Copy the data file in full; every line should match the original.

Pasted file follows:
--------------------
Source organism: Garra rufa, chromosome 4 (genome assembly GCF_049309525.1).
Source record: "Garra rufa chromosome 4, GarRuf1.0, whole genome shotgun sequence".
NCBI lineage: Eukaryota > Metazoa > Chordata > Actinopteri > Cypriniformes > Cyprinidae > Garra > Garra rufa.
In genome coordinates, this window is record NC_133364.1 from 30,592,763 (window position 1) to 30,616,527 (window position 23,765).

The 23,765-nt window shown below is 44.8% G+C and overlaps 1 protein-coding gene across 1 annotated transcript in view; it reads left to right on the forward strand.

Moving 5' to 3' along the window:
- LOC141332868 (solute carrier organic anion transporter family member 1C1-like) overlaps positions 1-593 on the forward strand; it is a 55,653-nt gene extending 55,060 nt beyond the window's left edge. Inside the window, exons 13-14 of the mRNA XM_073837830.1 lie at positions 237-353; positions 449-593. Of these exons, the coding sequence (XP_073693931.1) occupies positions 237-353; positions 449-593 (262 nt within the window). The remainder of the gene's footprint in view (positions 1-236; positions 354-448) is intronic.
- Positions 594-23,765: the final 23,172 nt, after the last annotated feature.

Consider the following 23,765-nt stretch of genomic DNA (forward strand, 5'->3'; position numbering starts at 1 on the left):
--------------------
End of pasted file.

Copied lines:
Source organism: Garra rufa, chromosome 4 (genome assembly GCF_049309525.1).
Source record: "Garra rufa chromosome 4, GarRuf1.0, whole genome shotgun sequence".
NCBI lineage: Eukaryota > Metazoa > Chordata > Actinopteri > Cypriniformes > Cyprinidae > Garra > Garra rufa.
In genome coordinates, this window is record NC_133364.1 from 30,592,763 (window position 1) to 30,616,527 (window position 23,765).

The 23,765-nt window shown below is 44.8% G+C and overlaps 1 protein-coding gene across 1 annotated transcript in view; it reads left to right on the forward strand.

Moving 5' to 3' along the window:
- LOC141332868 (solute carrier organic anion transporter family member 1C1-like) overlaps positions 1-593 on the forward strand; it is a 55,653-nt gene extending 55,060 nt beyond the window's left edge. Inside the window, exons 13-14 of the mRNA XM_073837830.1 lie at positions 237-353; positions 449-593. Of these exons, the coding sequence (XP_073693931.1) occupies positions 237-353; positions 449-593 (262 nt within the window). The remainder of the gene's footprint in view (positions 1-236; positions 354-448) is intronic.
- Positions 594-23,765: the final 23,172 nt, after the last annotated feature.

Consider the following 23,765-nt stretch of genomic DNA (forward strand, 5'->3'; position numbering starts at 1 on the left):